Israeli Justice Minister Mulls Criminalizing the Hiring of Prostitutes

Ayelet Shaked forms committee to examine European countries' approach, where women cannot be tried and are entitled to a range of welfare services if they leave the world of prostitution.

Outside the old bus station in Tel Aviv. The average age of the girls entering prostitution is 13 to 14.
Nir Kafri

Justice Minister Ayelet Shaked is forming a committee to examine the possibility of making the hiring of prostitutes a criminal offense, at the urging of MKs Shuli Moalem-Refaeli (Habayit Hayehudi) and Zehava Galon (Meretz), who are promoting a bill on the issue and met with Shaked two weeks ago.

The committee, which will include representatives from the social affairs, finance, public security and justice ministries, will look into the costs and implications of such a move. The committee will also study international models of criminalization of prostitution consumers, including the new French law that was enacted earlier this month, which also instituted aid for women in prostitution. In the French model, customers who hire prostitution services will be fined up 1,500 euros for a first offense and 3,750 euros for a repeat offense. The women cannot be tried, and if they wish to leave the world of prostitution will be entitled to a broad range of welfare services. With this law, France joins a number of other countries, including Sweden, Norway, Iceland and Finland, in which consumption of prostitution services is a criminal offense.

Legislative proposals to criminalize the use of prostitution services have been put before the Knesset for several years, and the Social Affairs Ministry has expressed support for the new proposals and is currently working on the issue – but there are still disputes between the various involved parties concerning the moral and social implications, as well as the amount of resources needed to enforce the law and rehabilitate women who leave prostitution.

According to Israeli law, prostitution in itself is not a criminal offense. But the penal code does include criminal offenses related to prostitution, such as pimping, causing someone to commit an act of prostitution or to engage in prostitution, exploitation of minors for prostitution, human trafficking for the purposes of prostitution and advertising of prostitution.

In 2012 a bill to criminalize consumption of prostitution services submitted by MK Orit Zuaretz (Kadima) passed an initial reading but was not fully passed. The issue came up on the current Knesset’s agenda when MK Sharren Haskel (Likud) submitted a similar proposal three months ago, but the vote on this bill has been postponed due to concurrent work on the other bill put forward by Moalem-Refaeli and Galon, which will likely be attached to Haskel’s bill.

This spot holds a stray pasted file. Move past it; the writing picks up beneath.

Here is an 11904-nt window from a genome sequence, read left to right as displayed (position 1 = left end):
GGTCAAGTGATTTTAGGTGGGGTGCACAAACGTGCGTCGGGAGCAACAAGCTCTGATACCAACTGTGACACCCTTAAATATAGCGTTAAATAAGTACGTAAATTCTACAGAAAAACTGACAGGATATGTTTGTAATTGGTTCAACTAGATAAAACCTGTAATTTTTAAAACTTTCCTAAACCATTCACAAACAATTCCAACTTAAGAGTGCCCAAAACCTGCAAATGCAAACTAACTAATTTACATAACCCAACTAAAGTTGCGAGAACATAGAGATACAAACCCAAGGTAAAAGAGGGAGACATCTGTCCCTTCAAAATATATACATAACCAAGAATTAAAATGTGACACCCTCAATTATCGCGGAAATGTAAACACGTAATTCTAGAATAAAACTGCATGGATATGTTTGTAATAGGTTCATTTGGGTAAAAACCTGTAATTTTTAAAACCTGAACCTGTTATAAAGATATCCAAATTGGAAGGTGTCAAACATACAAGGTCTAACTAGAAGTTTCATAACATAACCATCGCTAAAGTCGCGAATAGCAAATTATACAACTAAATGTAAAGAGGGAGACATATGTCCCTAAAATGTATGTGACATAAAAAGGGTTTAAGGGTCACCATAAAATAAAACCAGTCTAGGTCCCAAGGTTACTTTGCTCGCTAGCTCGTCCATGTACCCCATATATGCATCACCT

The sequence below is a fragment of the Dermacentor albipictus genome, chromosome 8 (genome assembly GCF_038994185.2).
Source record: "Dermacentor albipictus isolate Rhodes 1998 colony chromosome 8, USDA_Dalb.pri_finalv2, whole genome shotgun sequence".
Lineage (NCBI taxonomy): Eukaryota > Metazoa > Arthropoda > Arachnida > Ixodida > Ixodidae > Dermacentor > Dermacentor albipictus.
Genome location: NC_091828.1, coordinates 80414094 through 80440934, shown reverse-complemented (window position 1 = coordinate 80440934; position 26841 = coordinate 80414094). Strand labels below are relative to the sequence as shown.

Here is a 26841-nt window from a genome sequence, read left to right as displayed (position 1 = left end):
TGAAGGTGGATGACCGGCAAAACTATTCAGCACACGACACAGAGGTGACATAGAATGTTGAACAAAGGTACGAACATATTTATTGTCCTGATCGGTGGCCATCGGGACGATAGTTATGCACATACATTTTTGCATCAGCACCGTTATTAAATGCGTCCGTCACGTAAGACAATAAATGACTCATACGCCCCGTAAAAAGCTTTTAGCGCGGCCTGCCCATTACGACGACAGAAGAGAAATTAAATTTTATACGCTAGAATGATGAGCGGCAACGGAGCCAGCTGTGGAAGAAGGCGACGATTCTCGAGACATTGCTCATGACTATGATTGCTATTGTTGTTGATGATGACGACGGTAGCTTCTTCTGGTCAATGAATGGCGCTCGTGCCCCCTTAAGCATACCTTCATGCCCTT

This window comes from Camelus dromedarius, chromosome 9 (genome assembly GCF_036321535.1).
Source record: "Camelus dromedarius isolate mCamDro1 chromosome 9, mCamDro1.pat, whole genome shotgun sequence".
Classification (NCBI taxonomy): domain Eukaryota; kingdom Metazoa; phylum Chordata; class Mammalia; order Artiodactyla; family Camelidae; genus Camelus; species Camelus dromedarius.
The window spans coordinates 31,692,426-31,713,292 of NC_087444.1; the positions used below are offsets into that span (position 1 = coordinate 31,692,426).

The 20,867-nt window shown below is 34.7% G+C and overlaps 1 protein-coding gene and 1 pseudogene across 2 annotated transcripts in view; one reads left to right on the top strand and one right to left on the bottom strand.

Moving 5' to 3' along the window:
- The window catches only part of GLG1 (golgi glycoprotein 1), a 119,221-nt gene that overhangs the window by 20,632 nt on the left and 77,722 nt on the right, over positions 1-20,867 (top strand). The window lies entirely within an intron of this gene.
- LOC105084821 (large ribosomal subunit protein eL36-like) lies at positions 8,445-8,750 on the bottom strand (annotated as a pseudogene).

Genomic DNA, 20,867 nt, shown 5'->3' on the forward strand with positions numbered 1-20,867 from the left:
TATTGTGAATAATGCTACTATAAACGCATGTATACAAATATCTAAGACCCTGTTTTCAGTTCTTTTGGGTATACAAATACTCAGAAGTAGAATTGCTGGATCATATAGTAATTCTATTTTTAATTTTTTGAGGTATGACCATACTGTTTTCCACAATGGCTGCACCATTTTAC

Galon and Moalem-Refaeli’s bill is broader, as in addition to making consumption of prostitution services a criminal offense, it seeks to ensure a basket of rehabilitation services, overseen by the welfare services, for women who want to get out of prostitution.

The emerging bill would make the soliciting of prostitution services an offense punishable by prison time, but like the French model, it may also offer the possibility of a fine rather than a criminal charge. Another possibility is that the customer could pay a reduced fine on condition that he attends a preventive workshop about prostitution. But a source familiar with the details says that Justice Ministry officials are afraid the police will lack the suitable resources to enforce the law. For example, from 2013-2015, due to enforcement difficulties, only 20 indictments were issued for soliciting prostitution services from a minor, which is a criminal offense.

Currently, a woman who works in prostitution or has survived prostitution is not automatically eligible for aid from the welfare services. Each case is considered on an individual basis and any aid that is given is offered in accordance with a social worker’s recommendation. Social Affairs Ministry data show that 29 percent of women in prostitution receive assistance.

The new bill would make every woman working in prostitution or has left prostitution eligible to receive assistance from the welfare services, including assured income and pocket money in the rehabilitation stage, assistance with employment, rent, household supplies, supplemental education, medical or psychosocial aid, legal aid and assistance in strengthening her relationship with her children.

The Justice Ministry has reportedly made its support for the bill contingent upon the welfare services’ readiness to take on the proposed guidelines. The Social Affairs Ministry is currently working on a new aid basket to be offered to women in prostitution.

The number of consumers of prostitution services in Israel has never been officially studied. The Mitos – The Day After Prostitution NGO estimates the number to be about 300,000, with payments from consumers totaling NIS 1.2 billion per year. This large number raises the question of whether the criminal label should be attached to such a large segment of the population.